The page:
Have you ever checked your bank account balance, only to be unpleasantly surprised by a recurring subscription’s monthly charge? That’s what happened to some supporters of President Donald Trump’s 2020 reelection campaign. They thought they’d given the former president a one-time donation, but instead were charged repeatedly. The Trump campaign had to return $64.3 million to donors in October, November, and December 2020, The New York Times reported on April 3, 2021.
As the Times explained, refunds are a part of plenty of political campaigns. Some donors might, for example, unknowingly give more than the legal contribution limits for federal elections. But mistakes like those don’t tend to lead to tens of millions of dollars in refunds. The paper reported that over the same time period, current President Joe Biden’s presidential campaign only refunded $5.6 million to donors.
For all of 2020, meanwhile, the Trump campaign issued $122.7 million in refunds, while the Biden campaign issued just $20.7 million. As Forbes pointed out, that $122-plus million figure represents almost 11% of the Trump campaign’s total fundraising efforts. Not all $122 million of the refunds were because of the recurring-donation misunderstanding, but many were. Here’s how so many people were apparently tricked into donating more than they’d intended to the former president.
Trump's recurring-donation tactic caused bank fraud claims to spike
When people who’d thought they donated once to former president Donald Trump’s reelection campaign started seeing multiple charges, they called their banks, thinking they were victims of fraud. The claims reached a point that an estimated 1 to 3% of all fraud claims at national banks were related to WinRed, a Republican fundraising platform, per The New York Times. “It started to go absolutely wild,” a Wells Fargo fraud investigator told the Times of the WinRed fraud claims.
So, how did so many people get roped into recurring donations, when they thought they were giving a one-time gift? As the Times reported, it’s all in the fine print. A small yellow box on the WinRed website in March 2020 read, “Make this a monthly recurring donation.” If donors didn’t catch the box and manually uncheck it, their donation wouldn’t be a one-time one after all. And in addition to that box, a second small yellow box asked for an “additional donation” on former President Trump’s birthday. It, too, came pre-checked.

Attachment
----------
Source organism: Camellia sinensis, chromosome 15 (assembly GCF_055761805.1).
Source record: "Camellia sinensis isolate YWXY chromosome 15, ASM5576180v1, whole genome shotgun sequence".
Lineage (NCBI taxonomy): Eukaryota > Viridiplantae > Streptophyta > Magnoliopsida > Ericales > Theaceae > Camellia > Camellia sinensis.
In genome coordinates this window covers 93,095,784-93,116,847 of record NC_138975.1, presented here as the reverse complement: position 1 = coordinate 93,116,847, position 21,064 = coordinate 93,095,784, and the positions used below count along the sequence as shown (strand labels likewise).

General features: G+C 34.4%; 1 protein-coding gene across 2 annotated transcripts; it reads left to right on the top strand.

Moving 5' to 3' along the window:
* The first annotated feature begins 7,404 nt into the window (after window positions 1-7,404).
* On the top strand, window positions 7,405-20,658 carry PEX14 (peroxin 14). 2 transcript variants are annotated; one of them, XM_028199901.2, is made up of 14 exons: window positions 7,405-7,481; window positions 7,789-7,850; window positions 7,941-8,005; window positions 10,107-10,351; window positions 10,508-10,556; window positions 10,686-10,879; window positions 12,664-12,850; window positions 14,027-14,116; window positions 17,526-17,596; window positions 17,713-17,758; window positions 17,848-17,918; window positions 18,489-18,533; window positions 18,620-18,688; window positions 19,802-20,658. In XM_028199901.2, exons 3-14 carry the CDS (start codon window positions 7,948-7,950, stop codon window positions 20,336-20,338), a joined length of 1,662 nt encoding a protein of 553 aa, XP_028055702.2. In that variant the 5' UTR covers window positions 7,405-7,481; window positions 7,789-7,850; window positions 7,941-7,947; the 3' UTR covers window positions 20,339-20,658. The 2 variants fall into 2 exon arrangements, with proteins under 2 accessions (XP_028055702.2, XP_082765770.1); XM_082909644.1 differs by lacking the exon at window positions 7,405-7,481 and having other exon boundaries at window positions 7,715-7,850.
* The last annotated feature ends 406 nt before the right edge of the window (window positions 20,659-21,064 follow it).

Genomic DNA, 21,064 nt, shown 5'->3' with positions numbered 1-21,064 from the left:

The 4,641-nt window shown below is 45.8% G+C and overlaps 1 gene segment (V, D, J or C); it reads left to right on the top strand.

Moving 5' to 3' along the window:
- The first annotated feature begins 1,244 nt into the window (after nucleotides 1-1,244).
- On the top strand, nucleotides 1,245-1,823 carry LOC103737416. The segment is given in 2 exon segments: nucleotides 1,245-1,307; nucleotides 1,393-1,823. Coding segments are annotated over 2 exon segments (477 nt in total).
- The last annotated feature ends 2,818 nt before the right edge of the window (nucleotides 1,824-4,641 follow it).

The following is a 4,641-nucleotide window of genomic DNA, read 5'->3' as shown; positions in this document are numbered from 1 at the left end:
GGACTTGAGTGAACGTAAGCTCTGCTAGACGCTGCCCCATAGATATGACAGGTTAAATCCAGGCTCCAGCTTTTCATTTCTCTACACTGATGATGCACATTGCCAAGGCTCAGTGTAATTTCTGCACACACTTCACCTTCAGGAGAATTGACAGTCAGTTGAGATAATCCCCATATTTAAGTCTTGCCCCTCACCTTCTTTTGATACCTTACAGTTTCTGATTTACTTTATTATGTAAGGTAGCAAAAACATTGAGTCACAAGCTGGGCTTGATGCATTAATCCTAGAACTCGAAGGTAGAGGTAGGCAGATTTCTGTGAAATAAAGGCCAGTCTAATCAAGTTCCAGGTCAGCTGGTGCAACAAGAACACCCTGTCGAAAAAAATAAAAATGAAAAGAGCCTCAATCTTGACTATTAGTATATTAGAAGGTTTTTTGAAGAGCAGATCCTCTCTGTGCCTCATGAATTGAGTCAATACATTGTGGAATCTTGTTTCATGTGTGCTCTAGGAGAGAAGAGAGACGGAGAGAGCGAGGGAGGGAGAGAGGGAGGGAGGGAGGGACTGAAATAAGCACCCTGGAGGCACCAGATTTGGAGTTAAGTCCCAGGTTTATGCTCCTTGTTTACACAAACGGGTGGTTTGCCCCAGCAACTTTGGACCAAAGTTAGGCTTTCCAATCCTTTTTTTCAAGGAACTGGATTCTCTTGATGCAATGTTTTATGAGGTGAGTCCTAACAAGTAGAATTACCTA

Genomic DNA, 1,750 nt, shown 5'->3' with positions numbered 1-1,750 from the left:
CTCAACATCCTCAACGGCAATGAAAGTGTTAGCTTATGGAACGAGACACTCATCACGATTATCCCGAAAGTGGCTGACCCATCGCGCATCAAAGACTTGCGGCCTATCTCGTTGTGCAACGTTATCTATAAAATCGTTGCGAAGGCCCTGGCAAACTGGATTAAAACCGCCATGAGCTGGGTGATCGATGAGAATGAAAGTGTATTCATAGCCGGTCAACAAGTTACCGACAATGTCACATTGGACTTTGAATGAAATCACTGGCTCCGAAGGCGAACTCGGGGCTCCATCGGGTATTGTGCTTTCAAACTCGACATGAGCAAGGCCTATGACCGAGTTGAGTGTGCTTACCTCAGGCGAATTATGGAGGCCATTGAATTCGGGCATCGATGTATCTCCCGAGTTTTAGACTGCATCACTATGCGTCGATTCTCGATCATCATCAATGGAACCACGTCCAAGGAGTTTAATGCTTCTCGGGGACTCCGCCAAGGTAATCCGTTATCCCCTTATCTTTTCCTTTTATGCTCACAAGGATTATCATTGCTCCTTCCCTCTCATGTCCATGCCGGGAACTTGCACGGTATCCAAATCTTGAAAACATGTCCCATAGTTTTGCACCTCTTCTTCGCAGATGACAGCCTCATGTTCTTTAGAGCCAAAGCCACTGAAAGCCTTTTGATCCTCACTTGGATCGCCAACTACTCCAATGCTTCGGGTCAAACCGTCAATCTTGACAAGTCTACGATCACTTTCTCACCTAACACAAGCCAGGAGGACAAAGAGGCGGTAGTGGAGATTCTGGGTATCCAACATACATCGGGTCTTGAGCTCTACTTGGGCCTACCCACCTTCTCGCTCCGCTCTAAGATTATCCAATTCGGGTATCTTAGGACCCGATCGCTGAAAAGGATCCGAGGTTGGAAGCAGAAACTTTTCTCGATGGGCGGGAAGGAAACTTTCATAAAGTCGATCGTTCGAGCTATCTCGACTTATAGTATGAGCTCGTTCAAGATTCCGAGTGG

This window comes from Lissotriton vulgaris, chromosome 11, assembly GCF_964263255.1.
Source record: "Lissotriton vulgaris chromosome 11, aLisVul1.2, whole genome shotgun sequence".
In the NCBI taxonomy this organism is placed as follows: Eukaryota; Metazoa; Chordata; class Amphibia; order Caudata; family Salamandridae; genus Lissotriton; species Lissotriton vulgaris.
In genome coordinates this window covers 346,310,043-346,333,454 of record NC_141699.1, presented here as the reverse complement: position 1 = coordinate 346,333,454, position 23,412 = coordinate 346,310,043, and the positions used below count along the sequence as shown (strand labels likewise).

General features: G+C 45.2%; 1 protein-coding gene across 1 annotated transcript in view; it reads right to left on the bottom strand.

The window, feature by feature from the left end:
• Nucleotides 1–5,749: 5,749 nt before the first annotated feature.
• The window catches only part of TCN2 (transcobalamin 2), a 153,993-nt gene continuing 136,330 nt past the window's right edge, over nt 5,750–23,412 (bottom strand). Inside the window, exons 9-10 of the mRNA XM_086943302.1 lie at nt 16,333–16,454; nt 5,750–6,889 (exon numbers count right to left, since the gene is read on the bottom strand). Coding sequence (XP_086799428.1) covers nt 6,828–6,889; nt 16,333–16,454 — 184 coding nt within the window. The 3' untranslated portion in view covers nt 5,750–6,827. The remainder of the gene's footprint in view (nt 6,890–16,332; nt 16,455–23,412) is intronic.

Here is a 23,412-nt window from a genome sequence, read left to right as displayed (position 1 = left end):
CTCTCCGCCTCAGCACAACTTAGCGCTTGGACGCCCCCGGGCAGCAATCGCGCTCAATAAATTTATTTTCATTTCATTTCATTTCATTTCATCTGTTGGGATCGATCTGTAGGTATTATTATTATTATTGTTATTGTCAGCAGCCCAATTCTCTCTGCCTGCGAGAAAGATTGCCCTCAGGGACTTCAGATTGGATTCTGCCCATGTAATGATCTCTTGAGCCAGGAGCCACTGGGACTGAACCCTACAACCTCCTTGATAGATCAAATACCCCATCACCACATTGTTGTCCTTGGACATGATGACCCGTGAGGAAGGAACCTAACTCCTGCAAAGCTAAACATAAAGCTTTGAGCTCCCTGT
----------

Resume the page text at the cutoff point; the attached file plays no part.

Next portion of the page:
And while the March 2020 “monthly recurring donation” box went unnoticed, the Trump campaign amped things up in September, the Times noted. Another small, pre-checked box read, “Make this a weekly recurring donation.” So donors who wanted to make a one-time contribution were being charged every week instead.
Similar tactics have been used in local elections
Reporter Shane Goldmacher, the author of The New York Times‘ report on the Trump campaign’s finances, tweeted that similar recurring-donation tactics were used by Republicans in Georgia during the state’s runoff elections. This isn’t just a sneaky campaign trick connecting to a presidential election — it’s something political donors should look out for in local races, too.
“While this story is focused on the Trump operation, I would note that these tools and tactics are now being adopted across the GOP ecosystem,” Goldmacher tweeted on April 3, 2021. “Weekly recurring prechecked boxes were used in the Georgia runoffs, for instance. Predictably, refunds spiked.”
Reading the fine print is always a good idea. But if you’re donating to a political campaign, it’s especially crucial. The last thing anyone wants is to have their bank account go into overdraft because of a purchase they didn’t even realize they were making.
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